Research ArticleInnate Immunity

NF-κB signaling dynamics is controlled by a dose-sensing autoregulatory loop

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Science Signaling  30 Apr 2019:
Vol. 12, Issue 579, eaau3568
DOI: 10.1126/scisignal.aau3568

Keeping a check on the infection response

The innate immune system responds to various cytokines and other “danger signals” that occur during infection. These must be properly identified and responded to; however, too much stimulation of the immune system can have debilitating consequences and cause autoimmune disease. Using live-cell biosensors and optogenetics, DeFelice et al. identified a regulatory feedback loop in one such immune signaling system mediated by cytokine receptors through the protein NF-κB. They found that the protein IRAK1 acted as a sensor of the amount of cytokine stimulation such that a high amount of stimulus elicited IRAK1-dependent inhibition of NF-κB activity, whereas low amounts of stimuli elicited oscillatory patterns of activity. The findings place IRAK1 at the central controls of the overall immune response to infection and may explain why mutations in IRAK1 are associated with rheumatoid arthritis.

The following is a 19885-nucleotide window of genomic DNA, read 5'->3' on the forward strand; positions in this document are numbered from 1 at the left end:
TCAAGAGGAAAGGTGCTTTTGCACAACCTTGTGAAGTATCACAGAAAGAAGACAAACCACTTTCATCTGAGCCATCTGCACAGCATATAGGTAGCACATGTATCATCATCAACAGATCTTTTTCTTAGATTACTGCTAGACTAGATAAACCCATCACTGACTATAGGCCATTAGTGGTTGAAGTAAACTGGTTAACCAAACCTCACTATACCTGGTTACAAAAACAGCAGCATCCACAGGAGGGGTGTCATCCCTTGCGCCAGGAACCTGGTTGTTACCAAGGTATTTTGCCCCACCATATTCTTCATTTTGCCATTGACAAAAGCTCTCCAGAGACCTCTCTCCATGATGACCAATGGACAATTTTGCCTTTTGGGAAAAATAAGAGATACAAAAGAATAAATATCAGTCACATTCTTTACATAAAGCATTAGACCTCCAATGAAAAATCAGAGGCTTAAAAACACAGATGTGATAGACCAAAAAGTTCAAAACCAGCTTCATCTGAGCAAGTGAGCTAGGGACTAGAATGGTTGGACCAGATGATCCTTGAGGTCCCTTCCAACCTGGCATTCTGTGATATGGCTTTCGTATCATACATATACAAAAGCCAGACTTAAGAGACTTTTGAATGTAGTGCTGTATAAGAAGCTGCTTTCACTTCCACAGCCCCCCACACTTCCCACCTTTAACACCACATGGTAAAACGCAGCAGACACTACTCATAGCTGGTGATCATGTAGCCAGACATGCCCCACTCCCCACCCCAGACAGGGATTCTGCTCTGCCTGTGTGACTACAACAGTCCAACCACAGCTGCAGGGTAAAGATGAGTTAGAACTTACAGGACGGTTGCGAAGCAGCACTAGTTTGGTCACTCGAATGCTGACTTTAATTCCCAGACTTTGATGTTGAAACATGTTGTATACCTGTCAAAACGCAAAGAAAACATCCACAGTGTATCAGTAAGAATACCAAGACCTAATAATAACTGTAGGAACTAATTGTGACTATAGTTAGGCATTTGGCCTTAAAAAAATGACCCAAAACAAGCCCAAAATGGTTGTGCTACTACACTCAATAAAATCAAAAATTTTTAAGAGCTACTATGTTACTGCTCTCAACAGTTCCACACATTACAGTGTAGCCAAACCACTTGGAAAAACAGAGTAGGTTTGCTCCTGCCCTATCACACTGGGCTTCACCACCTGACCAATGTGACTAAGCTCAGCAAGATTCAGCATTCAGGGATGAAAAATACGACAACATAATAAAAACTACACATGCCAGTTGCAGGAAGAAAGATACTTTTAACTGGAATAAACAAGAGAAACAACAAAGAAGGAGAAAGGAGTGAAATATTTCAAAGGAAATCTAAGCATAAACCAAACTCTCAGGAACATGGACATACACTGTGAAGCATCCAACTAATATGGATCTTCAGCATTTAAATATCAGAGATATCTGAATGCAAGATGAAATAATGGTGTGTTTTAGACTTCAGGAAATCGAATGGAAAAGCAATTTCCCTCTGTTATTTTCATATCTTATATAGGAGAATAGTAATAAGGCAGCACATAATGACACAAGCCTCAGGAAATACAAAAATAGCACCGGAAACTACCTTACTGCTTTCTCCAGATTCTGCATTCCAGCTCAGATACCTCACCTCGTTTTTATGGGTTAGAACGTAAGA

Over the last decade, multiple studies have shown that signaling proteins activated in different temporal patterns, such as oscillatory, transient, and sustained, can result in distinct gene expression patterns or cell fates. However, the molecular events that ensure appropriate stimulus- and dose-dependent dynamics are not often understood and are difficult to investigate. Here, we used single-cell analysis to dissect the mechanisms underlying the stimulus- and dose-encoding patterns in the innate immune signaling network. We found that Toll-like receptor (TLR) and interleukin-1 receptor (IL-1R) signaling dynamics relied on a dose-dependent, autoinhibitory loop that rendered cells refractory to further stimulation. Using inducible gene expression and optogenetics to perturb the network at different levels, we identified IL-1R–associated kinase 1 (IRAK1) as the dose-sensing node responsible for limiting signal flow during the innate immune response. Although the kinase activity of IRAK1 was not required for signal propagation, it played a critical role in inhibiting the nucleocytoplasmic oscillations of the transcription factor NF-κB. Thus, protein activities that may be “dispensable” from a topological perspective can nevertheless be essential in shaping the dynamic response to the external environment.

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